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leave it to the trees


I had a favorite tree when I was in college. It was a lush, shady specimen under which I would sit – sprawled out on the grass, books spilling out of my bag – with the boy on whom I had the most devastating of crushes. Under the shade of that tree, set to the subtle but unforgettable soundtrack created by its rustling leaves, I would listen to this boy read excerpts from books and poems that he loved.

she walks in beauty, like the night

of cloudless climes and starry skies;

and all that’s best of dark and bright

meet in her aspect and her eyes;

thus mellowed to that tender light

which heaven to gaudy day denies.

Byron. Shelley. Keats. To a romantic-leaning 19-year-old liberal arts school girl, it really didn’t get much better than that. This is just like the movies! I’d sit and think, totally content with my current station in life, under that tree. We went our separate ways, eventually, that boy and I. But even so, I still managed to steal some peaceful moments between classes under that tree, “The Poetry Tree,” as my friends teasingly called it. I usually swapped the poems out for a sandwich though, if we’re being honest here. Not nearly as romantic, but a satisfying swap nonetheless. Continue reading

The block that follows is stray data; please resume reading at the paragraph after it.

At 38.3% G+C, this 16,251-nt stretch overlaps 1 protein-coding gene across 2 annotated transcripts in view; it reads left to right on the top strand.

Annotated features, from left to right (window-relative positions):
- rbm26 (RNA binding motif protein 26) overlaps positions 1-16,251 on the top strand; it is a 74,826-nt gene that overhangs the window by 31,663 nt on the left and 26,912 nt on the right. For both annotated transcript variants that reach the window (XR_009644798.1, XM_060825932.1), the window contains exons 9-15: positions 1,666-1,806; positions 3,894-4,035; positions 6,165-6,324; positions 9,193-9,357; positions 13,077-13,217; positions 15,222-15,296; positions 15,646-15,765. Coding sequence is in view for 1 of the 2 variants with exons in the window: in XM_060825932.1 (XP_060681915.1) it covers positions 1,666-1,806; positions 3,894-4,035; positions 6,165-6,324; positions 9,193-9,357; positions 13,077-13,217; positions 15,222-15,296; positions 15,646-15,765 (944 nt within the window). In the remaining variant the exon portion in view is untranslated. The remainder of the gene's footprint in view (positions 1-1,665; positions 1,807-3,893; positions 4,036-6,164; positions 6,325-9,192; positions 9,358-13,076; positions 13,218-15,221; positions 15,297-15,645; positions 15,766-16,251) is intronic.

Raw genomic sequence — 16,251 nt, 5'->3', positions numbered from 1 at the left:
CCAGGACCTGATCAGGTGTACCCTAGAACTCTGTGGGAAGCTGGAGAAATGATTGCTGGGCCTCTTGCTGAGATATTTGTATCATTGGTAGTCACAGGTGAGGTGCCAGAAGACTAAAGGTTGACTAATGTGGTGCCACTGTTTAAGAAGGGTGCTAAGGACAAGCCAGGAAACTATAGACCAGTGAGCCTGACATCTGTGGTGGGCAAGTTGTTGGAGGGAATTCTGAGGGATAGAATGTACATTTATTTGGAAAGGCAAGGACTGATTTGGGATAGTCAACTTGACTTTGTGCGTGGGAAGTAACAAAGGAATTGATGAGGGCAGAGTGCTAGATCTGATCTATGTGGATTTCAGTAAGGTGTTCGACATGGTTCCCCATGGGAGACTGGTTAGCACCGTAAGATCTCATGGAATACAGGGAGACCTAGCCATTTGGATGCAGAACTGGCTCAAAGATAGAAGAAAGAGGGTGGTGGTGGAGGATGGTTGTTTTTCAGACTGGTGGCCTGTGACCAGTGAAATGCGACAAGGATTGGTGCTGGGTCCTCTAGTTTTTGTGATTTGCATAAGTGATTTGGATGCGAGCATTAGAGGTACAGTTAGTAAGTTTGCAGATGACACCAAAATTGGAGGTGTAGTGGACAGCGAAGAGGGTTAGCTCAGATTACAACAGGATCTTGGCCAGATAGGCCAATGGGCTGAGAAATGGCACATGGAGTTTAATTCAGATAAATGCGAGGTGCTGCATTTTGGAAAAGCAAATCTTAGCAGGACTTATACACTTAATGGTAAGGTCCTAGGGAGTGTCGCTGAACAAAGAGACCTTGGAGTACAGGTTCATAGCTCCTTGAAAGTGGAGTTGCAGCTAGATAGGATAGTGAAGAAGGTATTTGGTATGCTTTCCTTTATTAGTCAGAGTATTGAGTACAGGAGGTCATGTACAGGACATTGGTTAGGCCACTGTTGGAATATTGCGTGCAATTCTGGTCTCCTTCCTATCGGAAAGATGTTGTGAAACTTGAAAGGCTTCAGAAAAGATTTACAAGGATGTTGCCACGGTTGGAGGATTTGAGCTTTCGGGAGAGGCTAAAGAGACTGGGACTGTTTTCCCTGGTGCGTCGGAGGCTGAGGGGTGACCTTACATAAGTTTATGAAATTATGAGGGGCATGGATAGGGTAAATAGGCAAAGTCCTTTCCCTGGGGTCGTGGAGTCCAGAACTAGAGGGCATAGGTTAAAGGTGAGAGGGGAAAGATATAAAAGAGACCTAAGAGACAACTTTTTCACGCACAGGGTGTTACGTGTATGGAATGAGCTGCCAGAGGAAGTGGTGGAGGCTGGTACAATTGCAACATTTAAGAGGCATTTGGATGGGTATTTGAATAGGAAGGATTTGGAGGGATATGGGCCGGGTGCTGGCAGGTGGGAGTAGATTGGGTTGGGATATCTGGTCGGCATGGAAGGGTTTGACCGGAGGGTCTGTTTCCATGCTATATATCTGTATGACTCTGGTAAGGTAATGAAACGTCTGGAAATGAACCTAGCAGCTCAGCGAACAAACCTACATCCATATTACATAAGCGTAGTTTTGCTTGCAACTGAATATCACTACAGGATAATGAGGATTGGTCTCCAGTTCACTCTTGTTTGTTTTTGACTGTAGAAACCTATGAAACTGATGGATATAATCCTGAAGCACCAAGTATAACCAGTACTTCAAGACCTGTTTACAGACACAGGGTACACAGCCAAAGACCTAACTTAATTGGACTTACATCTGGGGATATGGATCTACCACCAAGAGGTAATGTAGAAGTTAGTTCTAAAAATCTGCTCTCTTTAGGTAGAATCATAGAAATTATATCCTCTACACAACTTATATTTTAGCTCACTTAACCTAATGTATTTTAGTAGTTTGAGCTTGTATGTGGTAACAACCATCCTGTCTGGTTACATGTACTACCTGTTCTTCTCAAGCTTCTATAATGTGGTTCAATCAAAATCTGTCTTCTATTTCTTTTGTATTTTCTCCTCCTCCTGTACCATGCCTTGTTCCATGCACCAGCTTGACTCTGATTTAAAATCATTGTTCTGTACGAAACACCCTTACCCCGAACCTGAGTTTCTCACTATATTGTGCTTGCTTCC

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a double-decker club, a triple chocolate cookie, and the road trip that wasn’t

Smoky "Barbecue" Club Sandwich with Barbecue-Spiced Bacon and Barbecue Mayo and Triple Chocolate Brownie CookiesIMG_5829

“Someday girl I don’t know when 
we’re gonna get to that place 
where we really wanna go, 
and we’ll walk in the sun. 
But till then tramps like us 
baby we were born to run …” IMG_5737Smoky "Barbecue" Club Sandwich with Barbecue-Spiced Bacon and Barbecue Mayo

Bruce Springsteen’s “Born to Run” played on repeat throughout the entirety of our 6-day cross-country road trip. If not from the car’s actual speakers, then most definitely inside my head. It seemed a befitting soundtrack to what I was sure would be a grand adventure. Lucas and I packed up our belongings and crammed them into my small silver Hyundai (the “diet coke can on wheels” as I often called it) and we set out for the West Coast. This six-day road trip across the country bookended our 3-month stay in Portland (three days getting there, three days getting home) where we lived with my most hospitable and ever-welcoming family so Lucas could do some research and I could do some exploring. From the redwood forests to the gulf stream waters, we were just a couple of kids setting out on the long, open, American roads to see what this great country of ours had in store. That was the idea, at least. Romantic. Spirited. Admirable. However, such was not the case for us on our cross-country adventure. We explored no forests, swam in nary a body of water, took zero photos in front of “the world’s biggest ball of twine” – none of that. Thanks to some miscalculations, unpredictable Montana forest fires, and some strict deadlines, Lucas and I made it all the way across the US of A and back without seeing much of anything – at least not the “supposed to’s” –  those bucket list places that you’re just supposed to see before you die.